Another significant disadvantage of a conventional circulating fluid bed reactor is its great bulkiness, because the particle separators having mainly the same dimensions as the reactor portion are located at an unnecessary distance from the reactor portion.
The location of the particle separators far from the reactor chamber causes another disadvantage at the same time. The return equipment shall attend to a horizontal transportation of solids from the middle axis of the separator back into the reactor. Therefore, for the return channel system, complicated equipment for adjusting the gas flow must be provided, which equipment most usually is carried out by means of a separate fluidized bed located in the return channel.
In addition to the inconveniences described above, a conventional circulating fluid bed reactor is unnecessarily expensive and exposed to damage. Especially the junctions between the reactor and the particle separator need regular care.
By means of the solution of the invention, the disadvantages mentioned above can be avoided. This is achieved according to the invention so that the particle separator comprises of at least one cyclone having a chamber with an essential cylindrical outer surface forming a part of the circumscribing wall of the reactor chamber.
As the main advantage of the invention can be considered that the reactor system easily can be built as a compact, entirely cooled panel construction taking up only little space. By means of the construction according to the invention, it is additionally possible to avoid the complicated equipment exposed to damages for adjustment of gas flow.
Other substantial advantages to be achieved are that the problems due to heat expansion are eliminated. The whole reactor can be supported as a conventional suspended structure, which is the only possible way for big boilers. Additionally, the need of space and the total mass of the reactors are substantially reduced compared with reactors used for the time being.
Additional advantages will be achieved when the bottoms of the cyclones are planar and connected with a slot-like return channel formed of vertical, cooled surfaces. This kind of return channel works at the same time as a regulating heat transferer equalizing variations in reactor temperature.
In the following the invention will be described in more detail with reference to the attached drawings, wherein
FIG. 1 shows a vertical symmetrical section of a circulating fluid bed reactor according to the invention,
FIG. 2 shows a section from the reactor taken along line 2--2 of to FIG. 1 and
FIG. 3 shows a section taken along line 3--3 of FIG. 1.
FIG. 1 shows a vertical symmetrical section of a circulating fluid bed reactor with two particle separators and having an entirely cooled structure formed of pipe and fin construction. Numeral 1 relates to a draft plenum formed of panel walls and having a roof 2 formed of a nozzle bottom with nozzles 10, which bottom is formed of an extension of the panel walls. Above the nozzle bottom, there is a reactor chamber 3, defined in part by a circumscribing wall 9 of pipe and fin construction. At the top of which there are two particle separators e.g. cyclones 5, partially arranged inside the reactor chamber. A gas including particles is led into the particle separators through inlets 4, the suitable gas speed being between 7 and 40 m/s. The inlet has preferably a form where height is substantially greater than the breadth (ratio 2-7). To control the flow, it is preferable to form a wall 11 of pipes to be bent at the inlets, which wall separates the inlets of the cyclones from each other. It is also possible that one big inlet 4 is replaced with several smaller openings the number of which can be in the order of tens. This improves the separation ability of the cyclone, and in this way it can also be avoided that the inlet becomes unreasonably high in big units. The gases discharge from the cyclone through a discharge outlet 6, while the solids flow on the planar bottoms 7 of the cyclone, which bottoms are declined preferably by 15-45 degrees, so that the particles flow further to the upper end of the return channel 8 formed by cooperation between the circumscribing wall 9 and an interior wall 12. The breadth of the return channel is chosen so that no vertical gas flow disturbing the function of the cyclone occurs through it. A stabilization of the gas flow can also be provided by locating the lower end of the return channel 8 in a thick fluidized bed zone formed at the lower end of the reactor chamber 3. Because the caloric capacity transferred in the return channel is directly proportional to the solids flow in the channel, the construction described works at the same time as a temperature equalizer of the reactor when the effect is varying.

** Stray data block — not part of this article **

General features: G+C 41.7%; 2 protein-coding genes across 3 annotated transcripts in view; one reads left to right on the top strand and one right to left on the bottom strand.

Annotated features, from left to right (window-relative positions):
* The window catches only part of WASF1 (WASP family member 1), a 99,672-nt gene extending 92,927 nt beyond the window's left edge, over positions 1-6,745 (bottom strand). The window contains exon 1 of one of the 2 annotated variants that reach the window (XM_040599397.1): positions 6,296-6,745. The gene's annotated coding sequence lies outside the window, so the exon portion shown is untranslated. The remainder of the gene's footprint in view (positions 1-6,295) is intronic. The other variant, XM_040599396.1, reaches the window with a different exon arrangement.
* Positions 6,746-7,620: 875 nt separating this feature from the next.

FIG. 2 shows the circulating fluid bed reactor on a horizontal plane cutting the lower ends of the cyclones 5.
FIG. 3 shows the circulating fluid bed reactor on a vertical plane parallel to the reactor wall opposite to the cyclones.
It is evident that, it is possible to realize the reactor of the invention also as an uncooled construction, as to the particle separator, whereby, however, the advantages of the invention can be utilized only partially. Also in this alternative, the construction of the return line will, however, be substantially simplified, because there is no need to transport solids horizontally.